. . . . . . . . . . . . . . . . . . . . . . . . . . . . . . . . . . . . . . . . . . . . . . . . . . . . . . . . . . . . . . . . . . . . . . . . . . . . . . . . . . . . . . . . . . . . . . . . . . . . . . . . . . . . . . . . . . . . . . . . . .

Monday, 19 December 2022

Botanist patchwork hoodie

 Patchwork hoodie, as a sort of quilted coat or jacket was something that I always wanted to make. 

And ever since I created this coat 13 years ago (how is that possible?), I had a desire to make something similar, even because that coat was over-worn and loved so much that the fabrics started to show many signs of that. And that was the period when I didn't know anything about patchwork and quilting, so I used the fabrics that had that collaged vibe.




So, back to the actual hoodie - I searched for a pattern that was featuring raglan sleeve (a sleeve that extends in one piece fully to the collar, leaving a diagonal seam from underarm to collarbone) and Burda's 6718 pattern was just what I needed. I think that even this free pattern can be great, but the sleeve type just wasn't the one I wanted to do for this particular patchwork style and I think that raglan sleeves are really even beginner friendly.





I used my "Stamped Grove" flannel as a base to sew my patchwork pieces to it. I was planning to use a matching "Woodlandia" flannel from the same, Botanist collection as the rest of my fabrics, but shipping problems just didn't allow that. 

And yet, as that backing or inner part of the hoodie isn't visible, it really doesn't matter. You can use even any kind of plain flannel or even cotton batting (or both to add an extra level of coziness).

Beside fabrics for patchwork and flannel for the base or lining, (calculate at least 2-3 yds in total for the patchwork-outer part and the same for the lining) you will need around 1.5-2 yds of the trimming for wrist cuffs and waistline or some kind of jersey fabric that can be cut in strip, folded and used as ribbing. You can also add the eyelets and a cord within the hoodie part- as the pattern provides.

The first thing to do is to decide on the fabrics you will use, in my case it was easy as I had my collection that was already curated like that so I just added a few pure solids to add some colorful accents and a bit of whimsy. This hoodie was planned for my son, who's modeling it, but I think that I will find a way to steal it :) 

As this all started as an experiment (it was the first time to use this pattern and also this method), so I really wasn't sure what I will get and how satisfied I will be with the result. But I can say that I am very excited about it, loved the process and I am already looking forward to the next one.

What I have learnt is that the pattern itself (all Burda patterns don't have the seam allowance calculated, so you need to add them) can run a bit small but only due to the fact that the materials used for this project aren't stretchy like usual knit fabrics that are used for hoodies. So, even if this is the Men's pattern and my 18 yrs old son (almost 180 cm height) is wearing an M, I used the last available size marked lines to cut all my fabrics - I believe it would be like an XL. Next time, I will add just a tiny bit to it, except to the hoodie-head part itself. And I will round it a bit better. But everything fitted nicely and I absolutely didn't have any issues, so I can highly recommend it!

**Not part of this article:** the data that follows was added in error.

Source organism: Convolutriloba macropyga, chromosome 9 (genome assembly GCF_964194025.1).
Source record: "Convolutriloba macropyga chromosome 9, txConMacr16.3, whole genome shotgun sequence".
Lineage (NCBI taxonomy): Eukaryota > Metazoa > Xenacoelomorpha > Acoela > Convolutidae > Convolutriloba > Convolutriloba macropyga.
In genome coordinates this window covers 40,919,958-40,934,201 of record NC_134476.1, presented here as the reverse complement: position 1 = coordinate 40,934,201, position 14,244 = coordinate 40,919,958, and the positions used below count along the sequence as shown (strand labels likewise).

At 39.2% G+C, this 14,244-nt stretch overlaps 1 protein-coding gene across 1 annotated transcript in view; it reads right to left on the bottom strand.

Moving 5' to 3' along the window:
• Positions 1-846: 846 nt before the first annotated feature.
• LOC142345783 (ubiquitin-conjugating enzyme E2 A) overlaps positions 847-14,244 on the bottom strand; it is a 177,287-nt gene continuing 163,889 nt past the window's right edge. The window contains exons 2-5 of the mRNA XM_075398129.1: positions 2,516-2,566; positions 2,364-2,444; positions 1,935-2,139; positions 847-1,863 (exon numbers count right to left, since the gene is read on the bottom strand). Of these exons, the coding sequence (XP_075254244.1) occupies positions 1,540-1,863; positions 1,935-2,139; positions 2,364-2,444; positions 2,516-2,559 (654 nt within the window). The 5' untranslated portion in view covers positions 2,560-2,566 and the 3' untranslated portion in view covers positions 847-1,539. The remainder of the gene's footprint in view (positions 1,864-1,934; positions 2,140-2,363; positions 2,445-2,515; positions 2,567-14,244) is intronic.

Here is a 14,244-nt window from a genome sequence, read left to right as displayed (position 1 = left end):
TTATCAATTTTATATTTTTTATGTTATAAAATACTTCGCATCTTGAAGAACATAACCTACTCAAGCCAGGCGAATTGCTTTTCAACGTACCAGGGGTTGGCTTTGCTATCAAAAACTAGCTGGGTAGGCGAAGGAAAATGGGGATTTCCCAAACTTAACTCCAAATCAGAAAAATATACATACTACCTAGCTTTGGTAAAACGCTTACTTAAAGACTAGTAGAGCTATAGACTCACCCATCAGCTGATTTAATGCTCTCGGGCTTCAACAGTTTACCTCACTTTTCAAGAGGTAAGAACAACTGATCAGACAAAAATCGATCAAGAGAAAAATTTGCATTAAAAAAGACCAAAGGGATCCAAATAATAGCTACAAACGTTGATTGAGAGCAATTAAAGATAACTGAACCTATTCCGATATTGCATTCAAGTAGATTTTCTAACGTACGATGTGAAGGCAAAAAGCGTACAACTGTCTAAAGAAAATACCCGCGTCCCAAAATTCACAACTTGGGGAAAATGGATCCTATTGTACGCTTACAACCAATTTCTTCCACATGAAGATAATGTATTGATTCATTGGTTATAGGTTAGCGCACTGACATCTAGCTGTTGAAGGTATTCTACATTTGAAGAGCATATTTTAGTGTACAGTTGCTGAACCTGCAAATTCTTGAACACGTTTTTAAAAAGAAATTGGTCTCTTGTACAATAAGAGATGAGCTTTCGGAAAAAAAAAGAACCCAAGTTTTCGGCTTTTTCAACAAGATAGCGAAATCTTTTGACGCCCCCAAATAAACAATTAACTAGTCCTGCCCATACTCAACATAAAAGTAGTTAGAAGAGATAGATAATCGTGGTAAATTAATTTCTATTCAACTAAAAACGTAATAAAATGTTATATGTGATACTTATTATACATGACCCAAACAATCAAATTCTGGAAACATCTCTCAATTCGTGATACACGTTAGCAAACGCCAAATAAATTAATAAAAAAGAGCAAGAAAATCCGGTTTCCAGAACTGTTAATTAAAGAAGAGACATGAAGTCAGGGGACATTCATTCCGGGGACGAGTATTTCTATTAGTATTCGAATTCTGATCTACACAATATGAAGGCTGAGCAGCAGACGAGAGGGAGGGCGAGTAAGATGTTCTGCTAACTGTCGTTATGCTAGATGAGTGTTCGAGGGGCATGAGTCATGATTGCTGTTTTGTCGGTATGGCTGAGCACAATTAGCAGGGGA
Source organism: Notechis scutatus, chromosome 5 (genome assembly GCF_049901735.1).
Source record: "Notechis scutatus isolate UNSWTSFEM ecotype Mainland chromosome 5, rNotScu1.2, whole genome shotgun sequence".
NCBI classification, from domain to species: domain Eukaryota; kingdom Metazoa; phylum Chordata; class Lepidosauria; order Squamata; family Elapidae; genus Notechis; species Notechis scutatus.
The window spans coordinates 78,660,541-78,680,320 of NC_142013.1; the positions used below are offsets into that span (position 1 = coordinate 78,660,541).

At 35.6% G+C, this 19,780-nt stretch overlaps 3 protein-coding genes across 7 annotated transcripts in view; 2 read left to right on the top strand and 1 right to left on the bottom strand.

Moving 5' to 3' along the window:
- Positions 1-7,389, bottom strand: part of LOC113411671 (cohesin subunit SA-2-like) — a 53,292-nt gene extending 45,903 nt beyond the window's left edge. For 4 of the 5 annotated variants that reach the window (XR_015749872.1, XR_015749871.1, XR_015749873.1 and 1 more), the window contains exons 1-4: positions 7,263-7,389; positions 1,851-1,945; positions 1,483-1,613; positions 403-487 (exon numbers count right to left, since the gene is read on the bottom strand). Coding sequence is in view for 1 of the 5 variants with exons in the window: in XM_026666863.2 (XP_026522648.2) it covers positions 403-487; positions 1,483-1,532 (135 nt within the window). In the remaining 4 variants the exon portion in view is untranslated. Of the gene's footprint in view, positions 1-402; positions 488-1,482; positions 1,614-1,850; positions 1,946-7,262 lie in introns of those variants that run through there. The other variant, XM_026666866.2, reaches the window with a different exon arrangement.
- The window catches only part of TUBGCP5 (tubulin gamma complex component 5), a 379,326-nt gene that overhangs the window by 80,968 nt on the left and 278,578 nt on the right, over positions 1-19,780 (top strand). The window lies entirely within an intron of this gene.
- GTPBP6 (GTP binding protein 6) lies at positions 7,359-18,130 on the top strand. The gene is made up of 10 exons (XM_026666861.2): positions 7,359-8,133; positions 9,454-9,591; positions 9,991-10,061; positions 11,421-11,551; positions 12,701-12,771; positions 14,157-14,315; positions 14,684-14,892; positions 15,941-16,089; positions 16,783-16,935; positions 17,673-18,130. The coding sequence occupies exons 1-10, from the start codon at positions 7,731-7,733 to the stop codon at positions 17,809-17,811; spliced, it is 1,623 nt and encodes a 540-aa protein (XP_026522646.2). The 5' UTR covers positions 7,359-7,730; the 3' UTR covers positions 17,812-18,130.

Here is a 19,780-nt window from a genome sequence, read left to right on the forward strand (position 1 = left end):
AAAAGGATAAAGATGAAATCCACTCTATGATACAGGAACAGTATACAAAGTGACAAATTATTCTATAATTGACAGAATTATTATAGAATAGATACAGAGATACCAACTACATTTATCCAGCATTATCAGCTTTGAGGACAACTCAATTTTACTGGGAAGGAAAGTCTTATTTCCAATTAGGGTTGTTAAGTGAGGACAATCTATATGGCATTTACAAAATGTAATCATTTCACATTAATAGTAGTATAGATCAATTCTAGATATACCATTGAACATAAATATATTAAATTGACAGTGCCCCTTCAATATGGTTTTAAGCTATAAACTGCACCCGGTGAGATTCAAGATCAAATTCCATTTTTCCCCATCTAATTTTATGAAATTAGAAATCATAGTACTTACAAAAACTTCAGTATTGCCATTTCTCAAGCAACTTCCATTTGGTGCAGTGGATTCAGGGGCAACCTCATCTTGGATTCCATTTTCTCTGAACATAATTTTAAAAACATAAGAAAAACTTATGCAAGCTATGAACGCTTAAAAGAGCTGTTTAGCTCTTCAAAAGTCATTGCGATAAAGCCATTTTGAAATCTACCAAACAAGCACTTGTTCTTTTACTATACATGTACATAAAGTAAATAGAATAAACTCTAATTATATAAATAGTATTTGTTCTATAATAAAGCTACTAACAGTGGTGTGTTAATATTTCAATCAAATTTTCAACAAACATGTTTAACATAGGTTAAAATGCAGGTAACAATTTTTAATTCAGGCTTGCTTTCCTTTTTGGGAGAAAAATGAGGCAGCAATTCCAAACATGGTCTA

I was driven by the quilt as you go method to assemble the strip sets that I organized in rows. 

From all the fabrics I wanted to use, I have cut  2", 2.5", 3", 3.5" and 4" wide strips. At least 2 strips of each of 16 fabrics + around 10 solids. 

So I think that a fat quarter bundle of a collection that has at least 10 assorted prints would be fine for one hoodie-for the external, or top part.


With the fabric strips I made the random strip sets, combining fabrics in no particular way. Some strip sets were longer, some narrower, some shorter, so really just upon liking. I also had some leftovers from my previous project: Winterflake quilt and it was great to use them too. So I think that any patchwork or quilt bock leftovers can be great for this type of hoodie.

After making the strip sets, I have cut them into same 2", 2.5", 3", 3.5" and 4" increments-strips (on the 90° from the pieced seams).



I started from the bottom parts of the cut flannel pieces, adding strips in rows, going up, trying to maintain good alignment. I draw a few horizontal lines to guide me additionally. Flannel was very good option for this as it would nicely adhere quilting cotton strips, so I didn't have to press my rows with iron frequently.


The first thing I did was the smallest - the front pocket. After finishing the exposed, patchwork side of the pocket, I have lined the pocket with another plain piece of fabric, as I thought that it would be better and cleaner than just sewing the pocket to the front hoodie part over folded edges.
I started to sew the patchwork strips on the front hoodie part according to the same pocket strip order, as I wanted to have "invisible" transition.


Here are all the hoodie pieces before final assembling.

I made a video where I tried to gather some small video clips and pics that I took during the sewing and assembling, as it may be easier to understand.

I really hope that you may find this inspiring and I really think that this is amazing way to use some loved fabric scraps and quilt blocks and leftovers! And I think that it's easier than making a jacket or coat, so maybe worth trying before sewing something a bit more delicate.





My son loves it so much and I am sure it will be a show stopper 😎
(I am missing so much the period when my kids were small and actually wanted to wear some mommy made clothes, so this was such a wonderful request and honor for me to make🤟)
xx
Katarina







No comments :